Domus Aurea Octagonal Court (Rome, Italy)
Constructed between 65 and 68 CE by one of Rome’s most notorious emperors, the eponymous Golden House of Nero was a lavish palace complex that played host to the emperor’s wild parties and banquets. The large, octagonal room had a concrete dome, most likely covered in glass mosaic. Roman historian Suetonius tells of a ‘circular banquet hall, which revolved incessantly, day and night, like the heavens.’ He describes gem-encrusted walls, ivory and mother-of-pearl decorations and ceilings that showered guests with flowers and perfumes. Sounds like the height of luxury.
Lower Terrace, Masada (Masada, Israel)
According to Josephus Flavius, governor of Galilee, Herod the Great built the fortress of Masada between 37 and 31 BCE. It stands atop an isolated rock cliff overlooking the Dead Sea and is a place of undeniable majestic beauty. King Herod’s elegant, intimate residential palace consisted of three luxuriously built terraces. Here, the lower terrace, designed especially for entertainment and relaxation, is reimangined. It was surrounded by porticos, with walls covered in beautiful frescos of multi-colored geometric patterns. There was also a small private bathhouse.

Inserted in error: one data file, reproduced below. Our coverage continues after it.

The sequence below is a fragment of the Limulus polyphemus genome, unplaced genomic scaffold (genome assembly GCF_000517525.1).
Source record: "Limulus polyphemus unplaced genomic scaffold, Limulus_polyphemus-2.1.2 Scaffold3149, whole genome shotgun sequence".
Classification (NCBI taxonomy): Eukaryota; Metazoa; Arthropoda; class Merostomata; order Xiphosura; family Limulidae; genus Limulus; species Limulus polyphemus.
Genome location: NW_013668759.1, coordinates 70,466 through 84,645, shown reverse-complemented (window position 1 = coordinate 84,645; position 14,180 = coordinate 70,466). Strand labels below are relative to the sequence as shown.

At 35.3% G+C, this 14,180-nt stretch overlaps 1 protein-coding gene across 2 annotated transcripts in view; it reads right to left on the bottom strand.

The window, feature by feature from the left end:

Great Kiva, Aztec Ruins National Monument (New Mexico, USA)
These ruins were first discovered in 1859 and provide invaluable insight into the daily lives of the Pueblo people. Sprawled over 27 acres, the ruins boast more than 450 rooms and include a fully restored kiva. Built partly underground, the ‘great kivas’ were huge, round structures where people gathered to socialise, discuss important issues of the day or tuck into a communal feast. Visitors can find the restored kiva by walking the original trails that lead through the ruins. And if you can’t make it to New Mexico, this reconstruction should give you an idea of how this great civilisation lived.
Basilica of Maxentius (Rome, Italy)
This majestic building in the Forum Romanum was the greatest of all the Roman basilicas. Covering 6,500 square metres, it acted as a meeting house, commercial area and administrative building. It was designed in a grand fashion fit for its prime location and importance to the Roman government and public. The spectacular Corinthian columns, multi-coloured marble floors and gilded bronze tile walls made this one of the most impressive buildings of Ancient Rome. The ornate details might have disappeared with time, but with this reconstruction you can get a sense of the basilica’s former opulence.
Angkor Wat (Siem Reap, Cambodia)
Estimated to have taken around 30 years to construct, this complex was originally a Hindu temple dedicated to the god Vishnu. It transitioned to a Buddhist temple towards the end of the 12th century and is believed to be the world’s largest religious building. From afar, Angkor Wat appears to be one enormous mass of stone. Once inside, however, visitors will find a series of elevated towers, porches and courtyards on different levels, linked by a series of stairways. One of Angkor Wat’s lush courtyards has been recreated, and looks like the perfect place for some mindful walking.

Images & captions courtesy of My Voucher Codes